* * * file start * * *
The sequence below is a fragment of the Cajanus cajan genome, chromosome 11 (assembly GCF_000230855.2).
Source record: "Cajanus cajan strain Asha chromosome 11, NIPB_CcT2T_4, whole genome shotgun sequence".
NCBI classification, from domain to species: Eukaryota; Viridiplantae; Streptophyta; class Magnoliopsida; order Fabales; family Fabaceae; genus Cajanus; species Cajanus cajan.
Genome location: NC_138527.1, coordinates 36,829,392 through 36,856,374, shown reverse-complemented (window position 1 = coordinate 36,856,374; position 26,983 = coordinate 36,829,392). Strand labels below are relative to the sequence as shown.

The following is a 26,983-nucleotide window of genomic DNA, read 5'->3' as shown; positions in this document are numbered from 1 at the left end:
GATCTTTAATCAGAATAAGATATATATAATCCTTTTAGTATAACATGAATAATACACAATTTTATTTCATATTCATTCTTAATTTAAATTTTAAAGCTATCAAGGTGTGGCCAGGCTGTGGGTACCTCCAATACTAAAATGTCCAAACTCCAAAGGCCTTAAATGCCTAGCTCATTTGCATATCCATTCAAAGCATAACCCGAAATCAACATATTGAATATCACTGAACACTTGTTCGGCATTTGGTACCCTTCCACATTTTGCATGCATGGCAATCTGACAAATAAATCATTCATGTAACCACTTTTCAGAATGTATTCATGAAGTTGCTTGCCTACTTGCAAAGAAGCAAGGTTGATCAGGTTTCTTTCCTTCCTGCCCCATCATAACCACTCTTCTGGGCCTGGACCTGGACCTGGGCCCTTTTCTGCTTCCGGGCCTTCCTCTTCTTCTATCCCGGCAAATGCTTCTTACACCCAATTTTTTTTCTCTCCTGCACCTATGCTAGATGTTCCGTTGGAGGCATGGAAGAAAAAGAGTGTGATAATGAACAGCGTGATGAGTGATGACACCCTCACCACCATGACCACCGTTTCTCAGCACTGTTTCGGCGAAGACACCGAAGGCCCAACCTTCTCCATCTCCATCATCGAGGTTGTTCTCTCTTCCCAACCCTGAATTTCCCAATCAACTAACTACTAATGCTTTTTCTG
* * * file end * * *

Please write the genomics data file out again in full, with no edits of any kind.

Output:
The sequence below is a fragment of the Cajanus cajan genome, chromosome 11 (assembly GCF_000230855.2).
Source record: "Cajanus cajan strain Asha chromosome 11, NIPB_CcT2T_4, whole genome shotgun sequence".
NCBI classification, from domain to species: Eukaryota; Viridiplantae; Streptophyta; class Magnoliopsida; order Fabales; family Fabaceae; genus Cajanus; species Cajanus cajan.
Genome location: NC_138527.1, coordinates 36,829,392 through 36,856,374, shown reverse-complemented (window position 1 = coordinate 36,856,374; position 26,983 = coordinate 36,829,392). Strand labels below are relative to the sequence as shown.

The following is a 26,983-nucleotide window of genomic DNA, read 5'->3' as shown; positions in this document are numbered from 1 at the left end:
GATCTTTAATCAGAATAAGATATATATAATCCTTTTAGTATAACATGAATAATACACAATTTTATTTCATATTCATTCTTAATTTAAATTTTAAAGCTATCAAGGTGTGGCCAGGCTGTGGGTACCTCCAATACTAAAATGTCCAAACTCCAAAGGCCTTAAATGCCTAGCTCATTTGCATATCCATTCAAAGCATAACCCGAAATCAACATATTGAATATCACTGAACACTTGTTCGGCATTTGGTACCCTTCCACATTTTGCATGCATGGCAATCTGACAAATAAATCATTCATGTAACCACTTTTCAGAATGTATTCATGAAGTTGCTTGCCTACTTGCAAAGAAGCAAGGTTGATCAGGTTTCTTTCCTTCCTGCCCCATCATAACCACTCTTCTGGGCCTGGACCTGGACCTGGGCCCTTTTCTGCTTCCGGGCCTTCCTCTTCTTCTATCCCGGCAAATGCTTCTTACACCCAATTTTTTTTCTCTCCTGCACCTATGCTAGATGTTCCGTTGGAGGCATGGAAGAAAAAGAGTGTGATAATGAACAGCGTGATGAGTGATGACACCCTCACCACCATGACCACCGTTTCTCAGCACTGTTTCGGCGAAGACACCGAAGGCCCAACCTTCTCCATCTCCATCATCGAGGTTGTTCTCTCTTCCCAACCCTGAATTTCCCAATCAACTAACTACTAATGCTTTTTCTG